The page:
2. I am in complete agreement that the current regulatory process for obtaining a living shoreline permit from the Division of Coastal Management is discouraging to homeowners. Property owners typically choose the path of least resistance when it comes to protecting their property, putting their assets first, and the environment second. This definitely accounts for the high quantity of general permits for bulkheads in North Carolina. Living shorelines is not a completely new science, it has been around since the 1970's. Creation of living shorelines has been an evolving science which may account for why it has taken so long to be incorporated in to regulation. The Army Corps is developing a Nation Wide Permit which should now expedite the permitting process and allow for the Division of Coastal Management to develop a General Permit based on the NWP guidelines. Despite the regulatory hurdles, in my experience the real obstacle is the local marine contractor. Property owners are often completely inexperienced with permitting and the coastal environment and will rely on the recommendations of the marine contractor for protecting their property. A marine contractor will recommend the easiest,fastest, and most expensive means of fortifying the shoreline, and this is always "bulkheads". The property owner then gives the marine contractor the legal authority to act on their behalf and speak with a Coastal Management field representative on site. The State is prohibited to require that a certain structure is used over another for shoreline protection, suggestions and recommendation are allowed. So without any contact with the property owners to voice these recommendations, the States hands are tied. Marine Contractors present a significant barrier in choosing a living shoreline solution.

  3. I don’t know much about this topic, but I think an effective approach could be to show property owners that they will save money by investing in living shorelines vice bulkheads. I think a big problem for property owners is that they assume a bulkhead is better for their property than a living shoreline. Outreach and education could help this problem, however, I think some people will still want to install bulkheads because their neighbors have them installed. This is especially true for people whose property is damaged because their neighbor had a bulkhead installed. They probably assume that the only way to stop the damage is to also have a bulkhead. It seems even one person’s bulkhead would pose problems to surrounding properties because it disrupts the natural flow of water and causes erosion. Another approach to this problem could be to have an entire neighborhood invest in a living shoreline. DCM might need to create some incentive for neighborhoods to eliminate all bulkheads and replace them with living shorelines for this approach to be feasible.

  4. After learning about living shorelines, it shocks me that bulkheads are still used as often as they are. Especially when they fail as often as they do and require replacement. I think education and outreach, since this is a relatively new approach to erosion mitigation, would be a beneficial place to start. Maybe this is already done, but partnerships between the Coastal Federation (or other such organizations) and homeowners societies along the estuarine shoreline could be beneficial. This could provide information and means of construction for eco-minded individuals which could later catch on among neighbors. Living shorelines look more attractive than bulkheads so there is a chance that targeting those that are environmentally-conscious will cause neighbors to invest in the same construction. This might even translate into policy down the road to make for cheaper and more streamlined permitting.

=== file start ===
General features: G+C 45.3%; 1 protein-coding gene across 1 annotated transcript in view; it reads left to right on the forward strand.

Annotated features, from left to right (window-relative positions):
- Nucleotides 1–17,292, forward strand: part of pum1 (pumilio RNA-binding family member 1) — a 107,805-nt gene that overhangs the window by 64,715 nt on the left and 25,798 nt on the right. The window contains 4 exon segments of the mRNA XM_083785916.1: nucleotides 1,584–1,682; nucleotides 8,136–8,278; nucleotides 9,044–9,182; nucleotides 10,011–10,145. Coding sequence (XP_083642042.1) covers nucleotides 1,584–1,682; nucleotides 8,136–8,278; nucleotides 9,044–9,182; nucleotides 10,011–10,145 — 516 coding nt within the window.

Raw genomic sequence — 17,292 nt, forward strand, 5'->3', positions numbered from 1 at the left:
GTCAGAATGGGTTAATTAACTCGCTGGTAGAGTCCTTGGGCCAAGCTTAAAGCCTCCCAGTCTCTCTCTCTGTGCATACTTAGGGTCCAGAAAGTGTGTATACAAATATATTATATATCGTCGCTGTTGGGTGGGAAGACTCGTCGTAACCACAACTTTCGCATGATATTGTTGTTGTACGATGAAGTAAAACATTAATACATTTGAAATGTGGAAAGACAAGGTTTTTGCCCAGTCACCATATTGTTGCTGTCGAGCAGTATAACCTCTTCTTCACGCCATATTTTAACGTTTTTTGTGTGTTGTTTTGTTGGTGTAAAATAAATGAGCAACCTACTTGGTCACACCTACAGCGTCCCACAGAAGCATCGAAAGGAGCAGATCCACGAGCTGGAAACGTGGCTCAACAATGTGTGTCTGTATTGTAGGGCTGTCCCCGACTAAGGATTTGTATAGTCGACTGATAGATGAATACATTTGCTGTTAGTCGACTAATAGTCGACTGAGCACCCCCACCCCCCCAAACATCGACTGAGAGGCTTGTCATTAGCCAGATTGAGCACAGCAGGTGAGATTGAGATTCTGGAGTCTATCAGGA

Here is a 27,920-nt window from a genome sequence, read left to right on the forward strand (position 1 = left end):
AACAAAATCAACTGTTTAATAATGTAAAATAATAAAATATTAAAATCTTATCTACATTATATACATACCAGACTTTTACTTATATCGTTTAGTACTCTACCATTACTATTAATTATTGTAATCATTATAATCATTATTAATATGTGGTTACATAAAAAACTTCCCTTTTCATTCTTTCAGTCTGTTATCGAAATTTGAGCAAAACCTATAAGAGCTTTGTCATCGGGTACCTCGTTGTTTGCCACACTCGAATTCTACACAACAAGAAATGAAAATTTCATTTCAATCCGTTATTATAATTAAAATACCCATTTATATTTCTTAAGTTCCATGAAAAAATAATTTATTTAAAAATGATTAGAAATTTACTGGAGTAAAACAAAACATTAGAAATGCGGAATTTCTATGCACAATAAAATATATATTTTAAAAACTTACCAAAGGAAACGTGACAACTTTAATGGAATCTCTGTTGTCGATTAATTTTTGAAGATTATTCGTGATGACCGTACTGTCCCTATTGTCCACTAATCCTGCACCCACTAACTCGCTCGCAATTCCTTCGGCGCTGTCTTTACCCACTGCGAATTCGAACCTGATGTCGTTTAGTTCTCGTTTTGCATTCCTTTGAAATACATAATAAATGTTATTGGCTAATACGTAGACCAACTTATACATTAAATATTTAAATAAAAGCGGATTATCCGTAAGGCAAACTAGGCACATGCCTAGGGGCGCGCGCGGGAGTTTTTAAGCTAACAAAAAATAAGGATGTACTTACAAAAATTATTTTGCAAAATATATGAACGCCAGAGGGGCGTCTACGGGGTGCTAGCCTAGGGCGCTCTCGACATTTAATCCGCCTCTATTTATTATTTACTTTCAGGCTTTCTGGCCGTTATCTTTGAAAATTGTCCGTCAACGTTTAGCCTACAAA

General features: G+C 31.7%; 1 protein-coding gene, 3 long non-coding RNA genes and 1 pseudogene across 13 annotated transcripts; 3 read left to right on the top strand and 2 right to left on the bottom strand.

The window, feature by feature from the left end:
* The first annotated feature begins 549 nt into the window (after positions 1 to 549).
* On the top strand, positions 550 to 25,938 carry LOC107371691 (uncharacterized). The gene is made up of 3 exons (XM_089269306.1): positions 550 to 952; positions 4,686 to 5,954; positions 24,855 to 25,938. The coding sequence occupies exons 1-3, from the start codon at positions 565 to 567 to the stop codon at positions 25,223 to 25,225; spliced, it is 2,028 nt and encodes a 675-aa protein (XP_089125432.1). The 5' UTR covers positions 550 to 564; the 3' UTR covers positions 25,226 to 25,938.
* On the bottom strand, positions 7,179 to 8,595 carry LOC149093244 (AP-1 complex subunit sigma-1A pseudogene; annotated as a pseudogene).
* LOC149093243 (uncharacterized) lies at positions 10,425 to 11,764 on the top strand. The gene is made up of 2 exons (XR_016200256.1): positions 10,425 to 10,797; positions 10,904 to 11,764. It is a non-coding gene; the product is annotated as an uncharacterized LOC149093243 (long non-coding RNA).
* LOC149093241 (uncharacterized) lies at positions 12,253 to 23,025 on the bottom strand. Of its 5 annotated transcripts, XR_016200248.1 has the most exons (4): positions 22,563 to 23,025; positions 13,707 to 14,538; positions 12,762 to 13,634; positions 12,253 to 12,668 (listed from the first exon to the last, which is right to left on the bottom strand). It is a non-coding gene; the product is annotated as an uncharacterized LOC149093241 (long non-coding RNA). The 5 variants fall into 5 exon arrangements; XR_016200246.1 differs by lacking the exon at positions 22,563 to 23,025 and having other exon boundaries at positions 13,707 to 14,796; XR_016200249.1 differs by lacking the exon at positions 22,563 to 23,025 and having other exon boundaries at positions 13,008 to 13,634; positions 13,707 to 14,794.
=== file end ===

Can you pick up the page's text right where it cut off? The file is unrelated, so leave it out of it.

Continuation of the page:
5. The USACE insight above regarding the matching national permit in progress and the marine contractor handicap is definitely an interesting dimension to add to this conflict. I agree that it should not be more challenging and expensive to obtain the environmentally favorable (and more cost-effective) alternative for the home owner, and that the barrier to that is clearly the CAMA permit requirements. Since I don't know much about it, I would be interested to hear how workshops and other types of training could benefit marine contractors, perhaps using the drawn of another "feather for their cap" and keeping up with the next generation as motivation to participate.

  6. After learning about living shorelines, it is surprising that they are not being utilized as much as they should be. If homeowners want to reduce erosion, why not implement living shorelines. I think that the CAMA permit requirements should lean more towards constructing living shorelines. Outreach and education are important factor here I think because maybe not a lot of homeowners know about living shorelines and their effectiveness. Maybe doing workshops or presentations in communities about how environmentally friendly they are, then maybe one home will construct a living shoreline which could encourage their neighbors to do the same.

  7. After working with the NC Coastal Federation and seeing living shoreline work firsthand, to me it seems like a win-win. Many homeowners are concerned about the aesthetics associated with maintaining the shoreline on their property. Personally, I find living shorelines to be more visually appealing than hardened structures. Like many environmental issues, outreach and education seems to be the key to informing the public and turning them over to environmentally friendly solutions like living shorelines. Hopefully turning the social tide would translate into an easier and cheaper permit process.

  8. I think this is an important topic for growing coastal communities as more people move to the coast. I also think it demonstrates an area of green technology that needs to be explored more. I find it funny that home owners wouldn't put in living shorelines considering people purchasing homes on the water have enough resources to do so. I think in the real estate world this will become a more popular option as more people tend to be environmentally friendly.


Post a Comment

Popular posts from this blog

The Dirty Myrtle: More than meets the eye

Teamwork makes the Dream Work: collaborative management of the nation's estuaries

GenX, Environmental Justice, and North Carolina's Legacy of Pollution